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Moon crater central peak

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#1 Alderman

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Posted 21 July 2018 - 12:19 PM

Having fun with this scope and was wondering why the craters on the moon often have a raised portion in the middle of them. Excuse the poor pics but the best I could do with my phone. 314e8ac5b7e026f420fbf6524131e31c.jpgecdfe4debe409713c6f2255f3cb574ff.jpg46cb7276b62981da843ef9b5be993b79.jpg0c267c3bf131c170c43ca0a37c1f2cf1.jpg


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Edited by Alderman, 21 July 2018 - 12:20 PM.


#2 aeajr

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Posted 21 July 2018 - 02:44 PM

Can't answer with certainty, but I would guess there was another smaller impact some time after the primary impact.  They just keep coming.

 

I suppose there could also be a bit of a water drop effect. Drop a stone into water and you get a hole, like a crater, which then comes back in on itself and sends a spout/splash up the center.   If a large impact occurs it likely liquified the impact area and you might be seeing the center splash.


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#3 sg6

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Posted 21 July 2018 - 03:06 PM

That is the way that the mechanics of an impact work, well fluid mechanics.

The impact will send out a shockwave and eject material outwards as a crater wall, but the is "rebound" at the impact site and that leaves a small raised central lump.

 

Have a search for slow motion impacts of rain on water and you should see the outward spreading wave(s) and a central pillar raising up. Same on the moon but as it is not quite a fluid in the liquid water sense the central bit remains, and without an atmoshere for rain and wind it basically stays there for a huge time. Enough for use to evolve, discover the fun of a telescope and observe them.


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#4 Tony Flanders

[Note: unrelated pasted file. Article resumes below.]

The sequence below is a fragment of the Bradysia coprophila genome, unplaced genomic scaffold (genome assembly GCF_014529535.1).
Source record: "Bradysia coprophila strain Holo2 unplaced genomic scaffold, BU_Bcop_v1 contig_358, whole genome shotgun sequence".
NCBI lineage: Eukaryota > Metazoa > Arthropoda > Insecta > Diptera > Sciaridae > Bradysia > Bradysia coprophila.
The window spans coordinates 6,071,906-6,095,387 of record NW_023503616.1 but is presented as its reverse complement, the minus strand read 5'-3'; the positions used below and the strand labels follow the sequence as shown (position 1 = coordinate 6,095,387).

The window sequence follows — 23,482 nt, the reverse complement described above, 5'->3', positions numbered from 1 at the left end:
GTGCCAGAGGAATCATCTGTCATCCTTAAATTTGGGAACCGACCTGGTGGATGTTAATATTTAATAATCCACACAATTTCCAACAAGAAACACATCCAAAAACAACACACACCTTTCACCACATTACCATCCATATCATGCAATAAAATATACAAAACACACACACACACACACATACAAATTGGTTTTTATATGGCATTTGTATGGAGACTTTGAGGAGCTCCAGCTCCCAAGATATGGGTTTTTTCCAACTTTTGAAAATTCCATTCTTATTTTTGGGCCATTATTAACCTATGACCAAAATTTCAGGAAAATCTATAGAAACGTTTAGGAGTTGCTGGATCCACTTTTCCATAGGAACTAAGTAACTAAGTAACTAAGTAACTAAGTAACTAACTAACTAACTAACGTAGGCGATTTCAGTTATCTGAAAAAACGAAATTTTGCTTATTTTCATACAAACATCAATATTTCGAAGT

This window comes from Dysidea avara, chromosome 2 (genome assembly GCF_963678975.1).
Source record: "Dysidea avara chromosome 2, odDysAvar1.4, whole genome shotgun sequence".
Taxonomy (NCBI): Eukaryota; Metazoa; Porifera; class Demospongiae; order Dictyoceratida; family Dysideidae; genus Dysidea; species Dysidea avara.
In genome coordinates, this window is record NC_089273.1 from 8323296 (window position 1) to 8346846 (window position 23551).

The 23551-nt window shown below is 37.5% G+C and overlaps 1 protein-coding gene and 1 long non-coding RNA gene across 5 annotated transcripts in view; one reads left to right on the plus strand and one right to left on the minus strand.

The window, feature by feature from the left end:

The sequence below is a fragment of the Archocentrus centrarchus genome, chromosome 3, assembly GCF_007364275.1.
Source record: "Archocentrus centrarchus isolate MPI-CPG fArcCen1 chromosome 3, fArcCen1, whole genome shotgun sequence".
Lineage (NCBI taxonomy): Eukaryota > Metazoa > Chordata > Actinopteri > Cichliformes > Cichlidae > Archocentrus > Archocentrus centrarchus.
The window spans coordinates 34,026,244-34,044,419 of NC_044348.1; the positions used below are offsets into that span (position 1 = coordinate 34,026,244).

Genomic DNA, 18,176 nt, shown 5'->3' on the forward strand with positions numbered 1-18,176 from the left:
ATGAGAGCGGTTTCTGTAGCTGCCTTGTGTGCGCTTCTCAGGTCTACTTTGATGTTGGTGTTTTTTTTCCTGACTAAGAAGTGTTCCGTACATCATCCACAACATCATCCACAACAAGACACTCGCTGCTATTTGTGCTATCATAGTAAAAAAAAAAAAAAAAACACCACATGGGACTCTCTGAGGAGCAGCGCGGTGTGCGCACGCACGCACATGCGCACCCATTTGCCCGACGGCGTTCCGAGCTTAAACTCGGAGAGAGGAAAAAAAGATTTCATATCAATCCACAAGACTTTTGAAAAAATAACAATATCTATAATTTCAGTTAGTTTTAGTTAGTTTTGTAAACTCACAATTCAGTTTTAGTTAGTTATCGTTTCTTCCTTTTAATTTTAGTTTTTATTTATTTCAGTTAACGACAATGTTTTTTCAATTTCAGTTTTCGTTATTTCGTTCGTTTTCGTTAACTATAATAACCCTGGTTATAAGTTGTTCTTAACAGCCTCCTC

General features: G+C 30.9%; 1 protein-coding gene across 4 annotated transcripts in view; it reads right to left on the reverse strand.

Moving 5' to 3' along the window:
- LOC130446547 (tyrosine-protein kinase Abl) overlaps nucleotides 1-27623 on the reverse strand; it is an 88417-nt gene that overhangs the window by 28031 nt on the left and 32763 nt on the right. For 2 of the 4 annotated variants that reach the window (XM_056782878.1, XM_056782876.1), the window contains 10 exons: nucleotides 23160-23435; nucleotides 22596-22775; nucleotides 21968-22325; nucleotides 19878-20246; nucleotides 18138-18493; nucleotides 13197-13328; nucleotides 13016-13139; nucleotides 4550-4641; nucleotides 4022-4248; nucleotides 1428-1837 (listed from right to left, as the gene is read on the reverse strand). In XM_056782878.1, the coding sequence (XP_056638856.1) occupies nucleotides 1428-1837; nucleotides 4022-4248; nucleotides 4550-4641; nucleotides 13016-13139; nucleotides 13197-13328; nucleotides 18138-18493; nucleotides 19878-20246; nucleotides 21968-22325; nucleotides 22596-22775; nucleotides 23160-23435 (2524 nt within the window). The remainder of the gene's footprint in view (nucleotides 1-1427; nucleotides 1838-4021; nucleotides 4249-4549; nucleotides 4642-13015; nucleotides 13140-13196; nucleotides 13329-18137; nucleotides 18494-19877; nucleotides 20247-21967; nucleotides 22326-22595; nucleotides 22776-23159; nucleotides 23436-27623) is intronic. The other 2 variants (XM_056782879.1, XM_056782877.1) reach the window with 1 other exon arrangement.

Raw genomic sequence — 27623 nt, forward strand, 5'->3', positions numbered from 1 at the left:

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Posted 21 July 2018 - 06:03 PM

I suppose there could also be a bit of a water drop effect. Drop a stone into water and you get a hole, like a crater, which then comes back in on itself and sends a spout/splash up the center.   If a large impact occurs it likely liquified the impact area and you might be seeing the center splash.

That's precisely the reason. It's certainly not due to secondary impacts, in view of the fact that almost all craters larger than a certain size have mountains very near their centers. The chances of that happening once or twice by accident are high; the chances of its happening in 95% of all cases are essentially zero.

Things are actually a bit more complex, because in addition to the initial splash, you have residual effects as the walls of the craters collapse, sending waves of debris inward. And then there's subsidence, as the underlying rock layers compress and bend under the weight of the crater walls. In really big craters, there are almost always multiple rings of terraces as well as the central peak.



#5 rowdy388

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Posted 21 July 2018 - 08:52 PM

The variety is nice. Sometimes one peak, sometimes two, sometimes a mini-mountain range,

or nothing at all.




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